Pictures of the Inflation “Menace”

The first graph shows alternative measures of “core” CPI inflation. Note: It´s a good thing that inflation turned up following QE2. In that sense, QE2 is working. More significantly, if most were happy with the inflation observed in 2005-2007, the present level of inflation is “bad”, especially because it is the result of a deep plunge in nominal demand (AD).

Figure 2 shows that there is “heat” and “light” concerning inflation. This comes from the Atlanta Fed Inflation Project. They calculate (both for the CPI and the CPI-Core) the rate of inflation for the “flexible” and “sticky” components. We observe it´s “dangerous” to pay undue attention to the “heat” generated by the flexible component. This may have been the BIG mistake made by the Fed in 2008!

Figure 3 illustrates the fact that when you are inside an inflation process, like in the 1970s, ALL prices move in the same direction. “Sticky” prices become “unstuck”, the hallmark of an ongoing inflation process.

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5 thoughts on “Pictures of the Inflation “Menace”

  1. Yes, true, but I´m definitely skeptical abouy only one indicator-objective. At the end, Greesnpan got it with his risk management.
    I´m against CPI, of course, it is non sense. It is stupid. But if we think that the money demand is not so stable, a more ample degree of maneuver is needed.I mean that perfection is imposible, and I prefer the double mandate of the FED that Inflation below 2% of ECB. NGDP would be my favorite, but not the only one.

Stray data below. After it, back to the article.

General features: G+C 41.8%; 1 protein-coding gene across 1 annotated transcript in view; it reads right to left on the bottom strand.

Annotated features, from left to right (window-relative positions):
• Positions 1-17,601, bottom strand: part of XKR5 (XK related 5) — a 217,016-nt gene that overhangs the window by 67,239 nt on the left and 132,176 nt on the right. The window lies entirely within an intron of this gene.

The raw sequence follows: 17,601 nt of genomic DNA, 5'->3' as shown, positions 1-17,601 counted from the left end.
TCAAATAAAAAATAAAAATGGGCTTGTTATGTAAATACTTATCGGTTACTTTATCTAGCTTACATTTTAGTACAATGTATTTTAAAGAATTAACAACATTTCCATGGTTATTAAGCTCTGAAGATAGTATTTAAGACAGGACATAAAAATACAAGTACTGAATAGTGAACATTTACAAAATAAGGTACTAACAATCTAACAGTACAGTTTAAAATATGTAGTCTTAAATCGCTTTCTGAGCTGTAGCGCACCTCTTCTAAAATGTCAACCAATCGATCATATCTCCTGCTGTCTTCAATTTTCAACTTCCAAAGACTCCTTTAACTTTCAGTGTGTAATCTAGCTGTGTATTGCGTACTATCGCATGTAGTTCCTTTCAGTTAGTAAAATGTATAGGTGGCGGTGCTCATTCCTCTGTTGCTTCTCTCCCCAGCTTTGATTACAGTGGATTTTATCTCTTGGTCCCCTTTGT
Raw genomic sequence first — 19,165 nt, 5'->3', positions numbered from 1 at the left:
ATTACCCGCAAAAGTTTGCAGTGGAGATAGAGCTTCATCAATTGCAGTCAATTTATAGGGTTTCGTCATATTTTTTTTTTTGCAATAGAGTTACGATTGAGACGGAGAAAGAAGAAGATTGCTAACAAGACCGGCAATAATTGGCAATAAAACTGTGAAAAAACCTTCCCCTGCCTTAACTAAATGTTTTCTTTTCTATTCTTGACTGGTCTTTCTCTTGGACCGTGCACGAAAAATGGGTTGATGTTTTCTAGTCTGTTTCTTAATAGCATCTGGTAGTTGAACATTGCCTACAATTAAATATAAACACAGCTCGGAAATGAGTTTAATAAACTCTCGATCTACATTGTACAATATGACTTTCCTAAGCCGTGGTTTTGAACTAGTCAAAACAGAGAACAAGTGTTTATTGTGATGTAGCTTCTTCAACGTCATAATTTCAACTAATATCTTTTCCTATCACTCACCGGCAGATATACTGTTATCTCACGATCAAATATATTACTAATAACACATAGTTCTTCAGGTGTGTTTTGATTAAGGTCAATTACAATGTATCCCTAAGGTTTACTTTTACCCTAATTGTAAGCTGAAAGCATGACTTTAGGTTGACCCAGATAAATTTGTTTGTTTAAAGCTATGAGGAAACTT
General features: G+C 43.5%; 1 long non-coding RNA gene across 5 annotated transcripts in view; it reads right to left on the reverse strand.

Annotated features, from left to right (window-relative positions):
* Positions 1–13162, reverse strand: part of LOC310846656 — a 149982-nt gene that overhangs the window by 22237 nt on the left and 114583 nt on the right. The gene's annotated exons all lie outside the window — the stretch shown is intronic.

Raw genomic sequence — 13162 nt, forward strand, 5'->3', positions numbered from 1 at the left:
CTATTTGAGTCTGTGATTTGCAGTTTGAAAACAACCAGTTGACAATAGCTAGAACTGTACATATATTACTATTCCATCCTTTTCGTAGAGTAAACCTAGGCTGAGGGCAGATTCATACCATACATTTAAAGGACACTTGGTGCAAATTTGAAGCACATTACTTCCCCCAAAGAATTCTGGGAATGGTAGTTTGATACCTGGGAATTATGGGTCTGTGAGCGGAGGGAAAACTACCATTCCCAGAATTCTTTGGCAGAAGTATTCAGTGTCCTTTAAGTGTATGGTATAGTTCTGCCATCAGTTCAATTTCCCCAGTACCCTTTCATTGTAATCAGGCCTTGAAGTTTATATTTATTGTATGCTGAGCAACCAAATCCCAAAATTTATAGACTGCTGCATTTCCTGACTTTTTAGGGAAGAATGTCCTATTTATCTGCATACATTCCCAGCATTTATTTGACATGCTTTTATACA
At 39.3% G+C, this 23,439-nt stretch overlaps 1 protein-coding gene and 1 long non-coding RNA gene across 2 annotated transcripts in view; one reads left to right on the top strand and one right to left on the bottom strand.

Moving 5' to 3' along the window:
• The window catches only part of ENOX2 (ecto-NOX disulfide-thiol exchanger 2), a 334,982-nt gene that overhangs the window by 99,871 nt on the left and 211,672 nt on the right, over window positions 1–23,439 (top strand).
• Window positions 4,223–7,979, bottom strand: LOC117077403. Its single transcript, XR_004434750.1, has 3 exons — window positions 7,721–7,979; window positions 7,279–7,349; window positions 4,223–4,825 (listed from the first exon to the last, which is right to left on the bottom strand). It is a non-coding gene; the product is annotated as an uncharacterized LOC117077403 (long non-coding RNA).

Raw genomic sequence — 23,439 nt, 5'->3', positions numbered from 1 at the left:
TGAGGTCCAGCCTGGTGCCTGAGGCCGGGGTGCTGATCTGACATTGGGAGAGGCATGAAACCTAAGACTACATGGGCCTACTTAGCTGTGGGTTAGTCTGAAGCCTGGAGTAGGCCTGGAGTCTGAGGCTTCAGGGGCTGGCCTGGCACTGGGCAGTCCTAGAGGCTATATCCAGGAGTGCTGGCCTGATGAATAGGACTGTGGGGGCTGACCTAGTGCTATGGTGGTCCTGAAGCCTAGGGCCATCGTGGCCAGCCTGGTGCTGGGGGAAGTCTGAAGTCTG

Apart this, there is the problem of financial stability, an other different history.

  2. “Figure 3 illustrates the fact that when you are inside an inflation process, like in the 1970s, ALL prices move in the same direction. “Sticky” prices become “unstuck”, the hallmark of an ongoing inflation process”.

    Indeed. But given that sticky inflation lags flexible price inflation, how is one to know when sticky prices have become unstuck? Looking at the chart you display, by the time sticky inflation breaks to a moderately concerning level (as was happening toward the end of 1973), flexible price inflation has already risen to disastrous levels (and has sufficient momentum to make getting inflation back under control a very difficult task indeed).

    If one isn’t to attend carefully to flexible price inflation, how is one to know what lies ahead? I think you can critique the Fed’s poor judgement (it was rather obvious by July 2008 that the economy was slowing, and would bring down both commodity prices and headline inflation), but it’s tough to say that it was their attention to flexible prices as such that was mistaken.

    • CB – If you don´t “relax” I´ll let Benjamin Cole loose on you! DON´T look at inflation. Look at what´s happening to NGDP (aggregate demand or nominal spending). You´ll see that in the 1970´s spending was on a continuous upward trend (that´s why all prices – core AND headline (flexible) went up. In 2008 the Fed let spending dive. When that happens…

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